Behind the Scenes at the Croatian Border Control System: AMAZING!

By 9 June 2020

June 9, 2020 - How is the Croatia border control working? TCN takes an exclusive tour of the working system, and our verdict is 10 out of 10 for the Croatian police and border control. As for the tourism chiefs... 

Until last week I had only met one government minister in my 18 years here, as well as Prime Minister Andrej Plenkovic.


(Photo credit Vivian Grisogono)

I met the current PM a couple of years ago in Jelsa, when he called me over for a chat, a chat which ended with a promise that he would not be suing me


The only minister I met was the then Foreign Minister, Vesna Pusic, who kindly agreed to be my first ever interview on a new news portal called Total Croatia News, which launched on July 7, 2015. You can read the interview here


Last week, I met two ministers in the same week, and both very fascinating insights into the current situation in the corridors of power as Croatia presides over the Presidency of the EU during the COVID-19 pandemic. 

First up, Minister of Tourism Gari Cappelli, who called me up for a chat and meeting in his office, during which he gave TCN some exclusive updates on the plans of the EU to open borders. You can read the interview here

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On May 17th, I visited the Croatian - Slovenian border with Kresimir Macan, former communications director for PM Plenkovic. As information about the actual situation at the border crossing was so unclear, I requested - and received - permission to visit the border with Macan to report on the situation first hand. It was quite an eye-opening experience: Who Can Cross the Croatia Slovenia Border? Who Cannot? A May 17, 2020 Border Visit

Since that visit to the border, an online registration form became available on the Interior Ministry website at the address The form, now in 11 languages, was intended to speed up the border procedure, as well as help the police track all visitors in the event of a corona outbreak. 


At our May 17 border visit, the pace of the border control was painfully slow. The border police had to manually enter the details of the reservation and record contact details. Each car was taking 5-8 minutes to process, which would clearly be a disaster in the peak season. An emergency software fix was procured, and I was curious to see how it worked. I will refer to it more below, but this information is important for EVERY foreign visitor to Croatia at the moment, whether you are coming by land, sea or air. 

1. If you fill the form in with your details (choose from 11 languages), you will receive an email from the police confirming receipt. Print this off, as well as your confirmed reservation, and show at any borders you encounter on the way, and you will be allowed to transit. 

2. The procedure to proceed through the border if you have already registered is less than one minute, so 5-8 times quicker than three weeks ago. Simply hand over your passport, which will be scanned. All relevant details will be sent to Interpol, Schengen, and the Croatian ministries of health, tourism and the interior. This includes all the accommodation details and your contact numbers entering into the system. It is an outstandingly efficient system and is reducing the waiting time at the border considerably.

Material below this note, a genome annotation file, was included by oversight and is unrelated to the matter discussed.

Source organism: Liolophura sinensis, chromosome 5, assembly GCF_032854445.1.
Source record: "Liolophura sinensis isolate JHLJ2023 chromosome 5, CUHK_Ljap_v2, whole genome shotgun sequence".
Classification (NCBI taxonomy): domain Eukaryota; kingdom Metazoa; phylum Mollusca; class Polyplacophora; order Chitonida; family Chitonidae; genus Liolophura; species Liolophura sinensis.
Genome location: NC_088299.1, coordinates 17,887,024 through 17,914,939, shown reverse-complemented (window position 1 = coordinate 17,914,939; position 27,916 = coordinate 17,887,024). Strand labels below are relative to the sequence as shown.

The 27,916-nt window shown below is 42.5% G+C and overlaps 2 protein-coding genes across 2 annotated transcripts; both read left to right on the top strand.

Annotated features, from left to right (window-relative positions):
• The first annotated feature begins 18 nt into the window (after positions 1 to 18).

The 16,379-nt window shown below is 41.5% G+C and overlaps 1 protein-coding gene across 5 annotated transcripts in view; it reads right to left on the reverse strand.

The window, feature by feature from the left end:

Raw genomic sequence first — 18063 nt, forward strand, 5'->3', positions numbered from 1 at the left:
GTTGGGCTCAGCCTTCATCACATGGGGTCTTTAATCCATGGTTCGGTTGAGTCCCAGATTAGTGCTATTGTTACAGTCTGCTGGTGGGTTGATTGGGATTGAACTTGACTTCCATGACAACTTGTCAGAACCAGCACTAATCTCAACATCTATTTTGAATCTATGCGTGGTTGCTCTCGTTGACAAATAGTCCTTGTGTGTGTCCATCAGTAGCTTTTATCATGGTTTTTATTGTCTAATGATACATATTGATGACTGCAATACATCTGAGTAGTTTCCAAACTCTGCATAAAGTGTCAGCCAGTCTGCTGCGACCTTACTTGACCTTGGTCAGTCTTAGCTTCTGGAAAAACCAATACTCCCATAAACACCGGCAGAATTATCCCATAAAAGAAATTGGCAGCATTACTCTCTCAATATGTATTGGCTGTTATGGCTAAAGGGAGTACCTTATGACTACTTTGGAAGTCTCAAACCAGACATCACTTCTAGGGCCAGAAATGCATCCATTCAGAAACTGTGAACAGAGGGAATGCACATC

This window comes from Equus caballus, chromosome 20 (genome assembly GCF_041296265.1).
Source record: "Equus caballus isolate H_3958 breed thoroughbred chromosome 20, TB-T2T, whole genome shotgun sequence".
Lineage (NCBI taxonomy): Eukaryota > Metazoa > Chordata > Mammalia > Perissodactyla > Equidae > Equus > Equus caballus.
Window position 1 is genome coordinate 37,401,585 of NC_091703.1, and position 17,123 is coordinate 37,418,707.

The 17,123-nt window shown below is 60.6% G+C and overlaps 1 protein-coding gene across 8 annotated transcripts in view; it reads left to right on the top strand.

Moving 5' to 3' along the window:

3. Even if you are from the 10 countries which now have open borders with Croatia, the official advice is to fill in this form, because it will reduce the waiting time at the border. 

A fabulous system, put together in record time, and severely reducing the waiting times at the border just in time for peak season. Congratulations to the Croatian police and all involved in the project. 

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My tour was organised by Marina Mandic, the Ministry PR lady. It was such a seamless service that I actually felt I was no longer in Croatia, but had been transported to another country where efficiency was the order of the day. 


I am often very critical of Croatian officials, so here it is, when I see someone doing an outstanding job,  I am happy to tell the world. Bravo, Ms. Mandic, and thank you for such a fascinating tour.  

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Minister Bozonovic was happy to chat and answered various questions that I had. It was a very organised process from start to finish. 

After an overview of border procedures with the Assistant Head of the Border Police Directorate, Gilio Toic Sintic, it was time to enter the room about which I was most curious - to meet the team answering all the emails from tourists trying to get official information about their particular cases - would they be allowed to visit Croatia?

After a slow start, the official information about travel to Croatia started to come together. The best source of information came on the Interior Ministry website, and a dedicated FAQ section covered most of the questions. For those who could not find an answer to their question (or were too lazy to search), there was a form to fill in where you could post your question. This FAQ and form is available in English, German and Croatian.  

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Two days after Kreso Macan and I returned to the border visit of May 17, we launched the Viber community, Total Croatia Travel INFO in an attempt to try and help tourists find the latest information and answer their questions, as there was so much confusion out there. 

We also started a daily travel update page, with all the latest information and links to the latest news. Soon after that, we had the daily travel update available in 24 languages